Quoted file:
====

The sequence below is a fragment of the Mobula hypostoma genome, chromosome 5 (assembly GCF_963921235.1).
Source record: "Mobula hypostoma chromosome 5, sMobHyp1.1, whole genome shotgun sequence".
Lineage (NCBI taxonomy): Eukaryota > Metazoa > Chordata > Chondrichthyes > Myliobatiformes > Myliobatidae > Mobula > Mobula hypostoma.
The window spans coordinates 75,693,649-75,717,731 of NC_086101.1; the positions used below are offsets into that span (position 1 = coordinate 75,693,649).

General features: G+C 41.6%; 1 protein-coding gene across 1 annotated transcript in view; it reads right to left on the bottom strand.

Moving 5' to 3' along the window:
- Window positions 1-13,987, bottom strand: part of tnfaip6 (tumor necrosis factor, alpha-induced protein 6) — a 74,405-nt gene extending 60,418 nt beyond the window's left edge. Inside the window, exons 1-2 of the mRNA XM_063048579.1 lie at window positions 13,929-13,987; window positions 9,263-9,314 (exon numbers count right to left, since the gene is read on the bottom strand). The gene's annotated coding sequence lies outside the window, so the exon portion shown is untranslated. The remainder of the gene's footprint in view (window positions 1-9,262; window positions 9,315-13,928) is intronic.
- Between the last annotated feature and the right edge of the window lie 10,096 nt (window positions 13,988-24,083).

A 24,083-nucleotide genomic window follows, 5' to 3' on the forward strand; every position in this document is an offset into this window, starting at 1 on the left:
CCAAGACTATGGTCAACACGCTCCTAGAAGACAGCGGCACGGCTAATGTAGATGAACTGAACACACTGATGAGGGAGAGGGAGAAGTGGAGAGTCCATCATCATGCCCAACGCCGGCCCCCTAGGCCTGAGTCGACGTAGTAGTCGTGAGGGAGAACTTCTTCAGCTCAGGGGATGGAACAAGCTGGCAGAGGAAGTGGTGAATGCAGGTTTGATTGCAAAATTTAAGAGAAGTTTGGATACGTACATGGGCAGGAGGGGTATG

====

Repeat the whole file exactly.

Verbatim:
The sequence below is a fragment of the Mobula hypostoma genome, chromosome 5 (assembly GCF_963921235.1).
Source record: "Mobula hypostoma chromosome 5, sMobHyp1.1, whole genome shotgun sequence".
Lineage (NCBI taxonomy): Eukaryota > Metazoa > Chordata > Chondrichthyes > Myliobatiformes > Myliobatidae > Mobula > Mobula hypostoma.
The window spans coordinates 75,693,649-75,717,731 of NC_086101.1; the positions used below are offsets into that span (position 1 = coordinate 75,693,649).

General features: G+C 41.6%; 1 protein-coding gene across 1 annotated transcript in view; it reads right to left on the bottom strand.

Moving 5' to 3' along the window:
- Window positions 1-13,987, bottom strand: part of tnfaip6 (tumor necrosis factor, alpha-induced protein 6) — a 74,405-nt gene extending 60,418 nt beyond the window's left edge. Inside the window, exons 1-2 of the mRNA XM_063048579.1 lie at window positions 13,929-13,987; window positions 9,263-9,314 (exon numbers count right to left, since the gene is read on the bottom strand). The gene's annotated coding sequence lies outside the window, so the exon portion shown is untranslated. The remainder of the gene's footprint in view (window positions 1-9,262; window positions 9,315-13,928) is intronic.
- Between the last annotated feature and the right edge of the window lie 10,096 nt (window positions 13,988-24,083).

A 24,083-nucleotide genomic window follows, 5' to 3' on the forward strand; every position in this document is an offset into this window, starting at 1 on the left:
CCAAGACTATGGTCAACACGCTCCTAGAAGACAGCGGCACGGCTAATGTAGATGAACTGAACACACTGATGAGGGAGAGGGAGAAGTGGAGAGTCCATCATCATGCCCAACGCCGGCCCCCTAGGCCTGAGTCGACGTAGTAGTCGTGAGGGAGAACTTCTTCAGCTCAGGGGATGGAACAAGCTGGCAGAGGAAGTGGTGAATGCAGGTTTGATTGCAAAATTTAAGAGAAGTTTGGATACGTACATGGGCAGGAGGGGTATG